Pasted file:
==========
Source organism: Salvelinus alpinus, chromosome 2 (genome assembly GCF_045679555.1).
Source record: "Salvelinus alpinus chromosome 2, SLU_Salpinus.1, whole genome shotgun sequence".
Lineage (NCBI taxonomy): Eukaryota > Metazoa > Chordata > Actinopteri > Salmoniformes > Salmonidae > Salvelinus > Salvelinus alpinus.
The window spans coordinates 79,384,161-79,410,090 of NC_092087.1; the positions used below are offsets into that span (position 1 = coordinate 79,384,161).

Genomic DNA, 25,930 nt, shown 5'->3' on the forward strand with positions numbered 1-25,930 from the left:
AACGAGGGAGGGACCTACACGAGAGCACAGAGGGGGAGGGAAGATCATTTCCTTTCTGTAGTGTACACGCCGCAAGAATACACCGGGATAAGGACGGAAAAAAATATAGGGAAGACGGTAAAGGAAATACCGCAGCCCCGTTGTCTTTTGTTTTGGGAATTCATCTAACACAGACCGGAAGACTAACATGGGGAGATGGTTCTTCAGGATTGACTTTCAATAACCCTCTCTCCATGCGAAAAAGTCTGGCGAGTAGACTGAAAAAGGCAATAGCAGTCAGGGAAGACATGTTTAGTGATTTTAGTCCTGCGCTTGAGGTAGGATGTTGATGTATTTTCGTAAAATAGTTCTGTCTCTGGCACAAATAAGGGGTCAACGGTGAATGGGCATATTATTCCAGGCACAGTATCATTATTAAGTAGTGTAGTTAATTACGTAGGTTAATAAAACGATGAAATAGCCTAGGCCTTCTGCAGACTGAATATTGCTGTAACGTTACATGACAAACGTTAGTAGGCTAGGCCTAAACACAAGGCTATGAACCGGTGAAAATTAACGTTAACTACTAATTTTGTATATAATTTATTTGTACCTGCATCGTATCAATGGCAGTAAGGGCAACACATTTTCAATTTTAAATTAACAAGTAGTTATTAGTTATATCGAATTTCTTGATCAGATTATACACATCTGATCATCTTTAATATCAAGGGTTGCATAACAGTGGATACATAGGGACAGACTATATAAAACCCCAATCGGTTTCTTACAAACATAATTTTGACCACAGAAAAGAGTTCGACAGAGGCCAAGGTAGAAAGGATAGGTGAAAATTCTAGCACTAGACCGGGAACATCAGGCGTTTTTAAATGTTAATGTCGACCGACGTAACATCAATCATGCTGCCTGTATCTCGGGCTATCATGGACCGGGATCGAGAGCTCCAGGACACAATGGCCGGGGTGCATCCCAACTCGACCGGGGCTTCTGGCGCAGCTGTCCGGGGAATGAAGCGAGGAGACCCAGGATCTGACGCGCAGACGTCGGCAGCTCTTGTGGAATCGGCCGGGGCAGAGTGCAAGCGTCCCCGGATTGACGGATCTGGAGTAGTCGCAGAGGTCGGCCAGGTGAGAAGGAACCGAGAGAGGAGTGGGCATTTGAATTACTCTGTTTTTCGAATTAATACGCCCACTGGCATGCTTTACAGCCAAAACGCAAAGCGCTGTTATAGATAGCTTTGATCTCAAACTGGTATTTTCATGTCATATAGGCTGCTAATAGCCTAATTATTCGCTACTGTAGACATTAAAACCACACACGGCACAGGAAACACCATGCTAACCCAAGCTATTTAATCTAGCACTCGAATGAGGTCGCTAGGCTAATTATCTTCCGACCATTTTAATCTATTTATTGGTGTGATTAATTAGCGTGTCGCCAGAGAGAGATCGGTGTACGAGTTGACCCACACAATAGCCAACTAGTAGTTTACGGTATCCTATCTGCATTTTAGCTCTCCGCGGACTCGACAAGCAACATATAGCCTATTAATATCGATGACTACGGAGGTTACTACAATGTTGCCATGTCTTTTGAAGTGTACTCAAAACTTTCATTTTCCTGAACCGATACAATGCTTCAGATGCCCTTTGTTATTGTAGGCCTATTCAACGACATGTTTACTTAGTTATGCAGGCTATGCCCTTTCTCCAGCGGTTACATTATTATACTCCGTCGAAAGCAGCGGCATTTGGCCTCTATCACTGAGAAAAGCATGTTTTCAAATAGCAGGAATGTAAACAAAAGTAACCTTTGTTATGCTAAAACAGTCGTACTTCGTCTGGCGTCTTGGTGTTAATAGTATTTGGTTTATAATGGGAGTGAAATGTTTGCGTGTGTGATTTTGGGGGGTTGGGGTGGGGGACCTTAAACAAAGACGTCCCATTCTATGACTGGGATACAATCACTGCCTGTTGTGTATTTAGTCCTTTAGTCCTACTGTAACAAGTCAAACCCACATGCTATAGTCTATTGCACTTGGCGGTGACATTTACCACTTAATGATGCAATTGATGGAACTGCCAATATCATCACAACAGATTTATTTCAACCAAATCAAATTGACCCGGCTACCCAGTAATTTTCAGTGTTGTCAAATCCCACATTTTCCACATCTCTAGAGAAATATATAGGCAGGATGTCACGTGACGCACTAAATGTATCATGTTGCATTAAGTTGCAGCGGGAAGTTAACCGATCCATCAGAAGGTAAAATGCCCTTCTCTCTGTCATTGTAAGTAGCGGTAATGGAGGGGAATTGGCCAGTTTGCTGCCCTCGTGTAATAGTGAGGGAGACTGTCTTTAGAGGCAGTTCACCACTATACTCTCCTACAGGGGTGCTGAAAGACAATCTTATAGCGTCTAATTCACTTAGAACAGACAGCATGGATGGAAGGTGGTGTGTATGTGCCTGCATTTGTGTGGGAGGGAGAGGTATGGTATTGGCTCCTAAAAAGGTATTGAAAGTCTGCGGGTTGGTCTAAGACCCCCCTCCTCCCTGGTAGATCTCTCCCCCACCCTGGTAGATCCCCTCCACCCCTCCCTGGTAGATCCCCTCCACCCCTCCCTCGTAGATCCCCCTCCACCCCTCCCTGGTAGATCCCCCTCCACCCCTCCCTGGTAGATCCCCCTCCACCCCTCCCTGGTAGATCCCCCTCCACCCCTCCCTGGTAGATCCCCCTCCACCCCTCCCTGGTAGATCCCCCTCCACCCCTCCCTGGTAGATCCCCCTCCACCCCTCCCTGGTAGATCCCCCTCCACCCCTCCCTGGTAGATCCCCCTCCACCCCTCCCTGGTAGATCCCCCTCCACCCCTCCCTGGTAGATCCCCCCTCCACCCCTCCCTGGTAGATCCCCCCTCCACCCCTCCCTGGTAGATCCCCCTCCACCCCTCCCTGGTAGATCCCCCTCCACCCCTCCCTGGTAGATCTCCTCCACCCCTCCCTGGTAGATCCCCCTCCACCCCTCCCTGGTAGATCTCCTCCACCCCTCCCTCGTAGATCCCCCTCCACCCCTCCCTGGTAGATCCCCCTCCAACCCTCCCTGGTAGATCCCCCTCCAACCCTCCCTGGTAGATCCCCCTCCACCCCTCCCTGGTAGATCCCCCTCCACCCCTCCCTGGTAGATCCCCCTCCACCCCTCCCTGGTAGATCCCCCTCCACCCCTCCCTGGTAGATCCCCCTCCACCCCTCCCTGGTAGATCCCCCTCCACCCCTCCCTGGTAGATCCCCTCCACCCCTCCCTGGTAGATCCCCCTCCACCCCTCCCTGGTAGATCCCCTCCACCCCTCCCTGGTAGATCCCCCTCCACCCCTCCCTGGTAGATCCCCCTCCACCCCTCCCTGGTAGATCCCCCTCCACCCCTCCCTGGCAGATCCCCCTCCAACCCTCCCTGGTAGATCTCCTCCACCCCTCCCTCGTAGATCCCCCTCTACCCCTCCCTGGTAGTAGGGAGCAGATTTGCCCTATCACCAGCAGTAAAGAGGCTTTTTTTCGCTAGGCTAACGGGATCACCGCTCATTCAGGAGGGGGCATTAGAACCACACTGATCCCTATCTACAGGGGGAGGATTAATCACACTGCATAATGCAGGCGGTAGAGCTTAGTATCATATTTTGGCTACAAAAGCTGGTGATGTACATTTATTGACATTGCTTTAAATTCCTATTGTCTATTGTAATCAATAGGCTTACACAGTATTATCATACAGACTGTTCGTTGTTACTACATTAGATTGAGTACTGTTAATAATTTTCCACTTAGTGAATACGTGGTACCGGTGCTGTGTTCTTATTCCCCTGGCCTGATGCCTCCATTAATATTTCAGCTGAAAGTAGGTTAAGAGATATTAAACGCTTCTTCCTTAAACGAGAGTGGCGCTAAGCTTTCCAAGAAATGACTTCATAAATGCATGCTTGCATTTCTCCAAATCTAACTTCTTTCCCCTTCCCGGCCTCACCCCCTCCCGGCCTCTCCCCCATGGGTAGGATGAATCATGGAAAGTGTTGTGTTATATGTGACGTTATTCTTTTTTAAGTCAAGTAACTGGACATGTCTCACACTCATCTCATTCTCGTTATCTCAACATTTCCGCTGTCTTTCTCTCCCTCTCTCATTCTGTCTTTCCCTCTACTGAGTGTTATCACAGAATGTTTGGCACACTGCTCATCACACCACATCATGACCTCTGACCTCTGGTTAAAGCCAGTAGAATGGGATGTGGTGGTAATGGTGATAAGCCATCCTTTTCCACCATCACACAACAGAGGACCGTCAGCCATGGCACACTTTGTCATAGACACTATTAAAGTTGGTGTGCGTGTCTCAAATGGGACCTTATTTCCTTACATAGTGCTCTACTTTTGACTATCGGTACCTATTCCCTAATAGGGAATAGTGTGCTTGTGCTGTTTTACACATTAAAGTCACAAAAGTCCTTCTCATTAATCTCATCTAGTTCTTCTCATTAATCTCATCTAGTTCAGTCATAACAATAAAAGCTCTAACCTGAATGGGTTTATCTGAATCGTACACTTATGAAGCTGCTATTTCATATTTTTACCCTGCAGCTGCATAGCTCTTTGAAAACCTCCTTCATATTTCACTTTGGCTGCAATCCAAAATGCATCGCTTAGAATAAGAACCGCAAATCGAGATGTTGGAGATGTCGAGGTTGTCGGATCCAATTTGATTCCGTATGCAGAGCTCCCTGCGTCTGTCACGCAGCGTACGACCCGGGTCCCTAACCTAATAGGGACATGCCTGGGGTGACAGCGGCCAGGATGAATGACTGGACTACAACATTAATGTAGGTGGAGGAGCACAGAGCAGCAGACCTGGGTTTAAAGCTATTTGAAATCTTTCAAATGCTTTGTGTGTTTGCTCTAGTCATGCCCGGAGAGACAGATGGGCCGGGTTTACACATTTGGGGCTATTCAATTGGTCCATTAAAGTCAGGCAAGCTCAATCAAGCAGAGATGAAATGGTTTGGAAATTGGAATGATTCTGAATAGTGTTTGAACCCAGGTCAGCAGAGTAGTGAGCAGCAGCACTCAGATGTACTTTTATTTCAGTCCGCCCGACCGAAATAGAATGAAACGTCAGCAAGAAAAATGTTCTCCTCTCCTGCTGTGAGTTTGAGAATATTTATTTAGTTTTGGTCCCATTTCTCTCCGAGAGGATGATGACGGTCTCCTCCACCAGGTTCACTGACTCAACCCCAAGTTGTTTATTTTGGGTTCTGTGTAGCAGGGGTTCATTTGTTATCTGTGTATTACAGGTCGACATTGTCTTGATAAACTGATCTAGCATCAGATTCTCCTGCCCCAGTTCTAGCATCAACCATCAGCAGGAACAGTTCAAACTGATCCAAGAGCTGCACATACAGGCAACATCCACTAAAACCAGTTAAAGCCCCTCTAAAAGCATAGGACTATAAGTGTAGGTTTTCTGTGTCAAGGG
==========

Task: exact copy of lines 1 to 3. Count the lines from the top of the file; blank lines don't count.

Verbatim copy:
Source organism: Salvelinus alpinus, chromosome 2 (genome assembly GCF_045679555.1).
Source record: "Salvelinus alpinus chromosome 2, SLU_Salpinus.1, whole genome shotgun sequence".
Lineage (NCBI taxonomy): Eukaryota > Metazoa > Chordata > Actinopteri > Salmoniformes > Salmonidae > Salvelinus > Salvelinus alpinus.